The New Negro Movement Essay

The New Negro Movement Essay

Length: 955 words (2.7 double-spaced pages)

Rating: Better Essays

Open Document

Essay Preview

Shortly after Rachel was written in 1916, the New Negro Movement began to gain traction in the African American community. This broad cultural movement focused on promoting a public image of African Americans as industrious, urban, independent, and distinct from the subservient and illiterate “Old Negro” of the rural South. Unlike his predecessor, the New Negro was self-sufficient, intellectually sophisticated, creative, knowledgeable and proud of his racial heritage (Krasner, Beautiful Pageant 140). While these concepts had been promoted since the turn of the century, it was not until 1917-1918 that they began to crystalize as a concerted effort among African American intellectuals. These men actively supported the creation of black drama because they recognized that “At a time when African Americans had virtually no political recourse, their voice could best be heard through…a creative and humanistic effort to achieve the goal of civil rights by producing positive images of African Americans and promoting activism through art” (“New Negro Movement” 926). The New Negros therefore shared the same overall goal as black intellectuals such as DuBois, but believed that black artists should focus on presenting the reality and beauty of the “black human experience” instead of an idealized vision of what life should be. Ultimately, the transition from “political” art to that which held creativity in high esteem was complex and divisive. Fortunately, just as Dubois emerged as the primary advocate of the former Political Theatre, so too would Alain Locke help guide the New Negros to support the idea of Art Theatre.
Alain Locke’s support of the New Negro Movement helped convince African Americans to move away from the propagandistic ph...

... middle of paper ...

...vid. A Beautiful Pageant: African American Theatre, Drama, and Performance in the Harlem Renaissance, 1910-1927. New York: Palgrave Macmillan, 2002. Print.
Krasner, David. Resistance, Parody, and Double Consciousness in African American Theatre: 1895-1910. Basingstoke: MacMillan, 1997. Print.
Mackay, Constance D'Arcy. The Little Theatre in the United States. New York: H. Holt, 1917. Print.
McKay, Nellie. "Black Theater and Drama in the 1920s: Years of Growing Pains." The Massachusetts Review 28.4 (1987): 615-626. JSTOR. Web. 31 Mar. 2014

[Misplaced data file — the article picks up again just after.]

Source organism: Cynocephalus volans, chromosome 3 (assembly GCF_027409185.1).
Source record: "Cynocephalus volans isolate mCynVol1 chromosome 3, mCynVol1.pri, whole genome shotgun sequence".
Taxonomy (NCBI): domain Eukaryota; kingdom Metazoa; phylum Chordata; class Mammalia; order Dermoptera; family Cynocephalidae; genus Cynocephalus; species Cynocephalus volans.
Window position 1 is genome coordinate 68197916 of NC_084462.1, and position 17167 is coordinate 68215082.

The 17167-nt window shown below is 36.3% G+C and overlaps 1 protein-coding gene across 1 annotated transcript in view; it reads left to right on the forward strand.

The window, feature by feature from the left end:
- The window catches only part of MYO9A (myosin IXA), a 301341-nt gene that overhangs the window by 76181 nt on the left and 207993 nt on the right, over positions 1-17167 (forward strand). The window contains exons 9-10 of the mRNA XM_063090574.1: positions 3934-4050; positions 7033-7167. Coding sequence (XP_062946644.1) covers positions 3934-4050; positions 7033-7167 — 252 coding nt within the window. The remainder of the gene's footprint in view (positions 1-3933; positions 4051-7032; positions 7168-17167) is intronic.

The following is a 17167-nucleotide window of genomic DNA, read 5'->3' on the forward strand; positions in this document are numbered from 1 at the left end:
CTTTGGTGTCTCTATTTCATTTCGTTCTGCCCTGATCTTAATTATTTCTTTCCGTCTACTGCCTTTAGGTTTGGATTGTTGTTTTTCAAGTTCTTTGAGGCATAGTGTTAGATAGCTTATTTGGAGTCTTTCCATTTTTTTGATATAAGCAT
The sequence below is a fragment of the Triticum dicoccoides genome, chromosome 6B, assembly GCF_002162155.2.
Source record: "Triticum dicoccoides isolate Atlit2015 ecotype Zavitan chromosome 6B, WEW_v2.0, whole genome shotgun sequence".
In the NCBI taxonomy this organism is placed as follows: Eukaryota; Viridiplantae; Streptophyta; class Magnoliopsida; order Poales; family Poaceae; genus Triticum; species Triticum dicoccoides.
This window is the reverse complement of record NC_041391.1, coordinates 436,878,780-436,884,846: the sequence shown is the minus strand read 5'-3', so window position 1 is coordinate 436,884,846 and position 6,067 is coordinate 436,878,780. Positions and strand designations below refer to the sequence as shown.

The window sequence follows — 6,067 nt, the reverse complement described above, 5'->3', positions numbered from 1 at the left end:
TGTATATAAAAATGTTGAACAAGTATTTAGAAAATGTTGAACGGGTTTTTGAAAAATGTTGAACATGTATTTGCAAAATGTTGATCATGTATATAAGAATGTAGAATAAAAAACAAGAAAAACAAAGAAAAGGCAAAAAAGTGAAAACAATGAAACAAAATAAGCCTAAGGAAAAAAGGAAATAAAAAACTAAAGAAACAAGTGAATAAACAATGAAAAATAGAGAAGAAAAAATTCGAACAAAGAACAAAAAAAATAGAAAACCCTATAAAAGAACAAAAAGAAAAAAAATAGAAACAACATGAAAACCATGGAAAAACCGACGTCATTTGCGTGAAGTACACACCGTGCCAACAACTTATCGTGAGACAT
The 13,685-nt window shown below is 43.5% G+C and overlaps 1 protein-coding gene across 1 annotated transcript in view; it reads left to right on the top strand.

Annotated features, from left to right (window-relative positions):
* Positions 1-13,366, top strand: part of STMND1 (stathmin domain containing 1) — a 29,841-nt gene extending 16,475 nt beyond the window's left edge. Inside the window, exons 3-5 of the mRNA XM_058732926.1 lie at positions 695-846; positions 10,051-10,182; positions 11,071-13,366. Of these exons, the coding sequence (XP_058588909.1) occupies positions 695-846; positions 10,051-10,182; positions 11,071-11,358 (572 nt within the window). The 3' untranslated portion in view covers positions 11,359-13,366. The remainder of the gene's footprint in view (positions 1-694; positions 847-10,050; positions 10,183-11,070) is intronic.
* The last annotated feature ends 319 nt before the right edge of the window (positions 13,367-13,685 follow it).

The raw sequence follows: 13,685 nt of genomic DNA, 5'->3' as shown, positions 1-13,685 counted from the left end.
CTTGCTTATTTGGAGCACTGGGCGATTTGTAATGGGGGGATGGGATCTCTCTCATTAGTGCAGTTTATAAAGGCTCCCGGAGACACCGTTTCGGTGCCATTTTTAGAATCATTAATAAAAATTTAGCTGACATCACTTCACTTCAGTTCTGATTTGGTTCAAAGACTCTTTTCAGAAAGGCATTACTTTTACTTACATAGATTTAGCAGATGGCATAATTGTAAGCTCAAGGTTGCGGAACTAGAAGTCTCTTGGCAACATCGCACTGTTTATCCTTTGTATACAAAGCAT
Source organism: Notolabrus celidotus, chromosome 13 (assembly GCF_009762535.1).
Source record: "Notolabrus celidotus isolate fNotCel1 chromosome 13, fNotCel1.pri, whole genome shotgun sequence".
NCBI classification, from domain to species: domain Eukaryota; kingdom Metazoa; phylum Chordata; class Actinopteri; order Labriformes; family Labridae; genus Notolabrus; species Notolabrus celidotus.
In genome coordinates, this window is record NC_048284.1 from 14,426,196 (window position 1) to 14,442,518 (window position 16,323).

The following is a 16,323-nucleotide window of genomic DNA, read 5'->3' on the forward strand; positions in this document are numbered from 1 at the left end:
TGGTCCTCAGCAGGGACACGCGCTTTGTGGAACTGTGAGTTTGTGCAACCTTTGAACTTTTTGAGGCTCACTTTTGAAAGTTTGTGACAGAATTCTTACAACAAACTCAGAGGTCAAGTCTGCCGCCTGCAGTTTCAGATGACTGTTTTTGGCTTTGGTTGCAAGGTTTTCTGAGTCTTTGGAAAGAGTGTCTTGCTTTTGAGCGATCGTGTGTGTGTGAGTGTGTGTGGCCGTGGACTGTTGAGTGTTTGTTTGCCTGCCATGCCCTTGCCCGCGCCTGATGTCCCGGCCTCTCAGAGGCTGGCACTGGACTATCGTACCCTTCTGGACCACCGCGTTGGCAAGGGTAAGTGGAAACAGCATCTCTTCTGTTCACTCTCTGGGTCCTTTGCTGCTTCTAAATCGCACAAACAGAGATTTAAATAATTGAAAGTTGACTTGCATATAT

Saxon, Theresa. American Theatre: History, Context, Form. Edinburgh: Edinburgh Univ, 2011. Print.
Scott, Freda L. "Black Drama and the Harlem Renaissance." Theatre Journal 37.4 (1985): 426-439. Print.
Wheeler, Kip. "Literary Terms and Definitions M." Literary Terms and Definitions "M" Carson-Newman University, n.d. Web. 12 May 2014.

Need Writing Help?

Get feedback on grammar, clarity, concision and logic instantly.

Check your paper »

The Harlem Renaissance: The New Negro Movement Essay

- The Harlem Renaissance, also known as “The New Negro Movement” was a cultural movement that spanned the1920’s. The Harlem Renaissance was a defining moment in African American literature causing an outburst of creative activity in black writers and artists in New York City. The Harlem Renaissance was influenced by the migration of African Americans from the South seeking better opportunities for themselves. A black man named Charles Spurgeon Johnson who was the editor for the National Urban League magazine encouraged and supported black writers and artists who were part of the Harlem Renaissance....   [tags: cultural movement, african american literature]

Better Essays
950 words (2.7 pages)

The Harlem Renaissance And The New Negro Movement Essay

- Progress can take shape in many forms; music, dance, education, political activism, and literature all played a role in black people making space for themselves in America from the 17th century up to today. The Harlem Renaissance and the New Negro movement brought black Americans a boom of culture and pride, urging each other to admire the arts and look toward the future where they could express themselves more freely, differing from the era of lynching, disenfranchisement, and terror that was the Reconstruction Era....   [tags: African American, W. E. B. Du Bois]

Better Essays
1043 words (3 pages)

The New Negro Movement : A New Age Of Advocacy Among Black Americans Essay

- Prompt 2 The New Negro movement represented a new age of advocacy among Black Americans unwilling to submit to the racism of a post-Reconstruction America. They had already had their pleas for reform denied with the Compromise (or Betrayal) of 1876, while the first World War revealed critical discrepancies between the idealist views of America and the realities of the nation for Black people. Even as Black Americans left the South, either to escape racist policies or simply to find a job, they fell victim to de facto segregation and redlining within their new urban communities....   [tags: Harlem Renaissance, African American]

Better Essays
744 words (2.1 pages)

Analysis Of Zora Neale Hurston 's ' The New Negro Movement ' Essay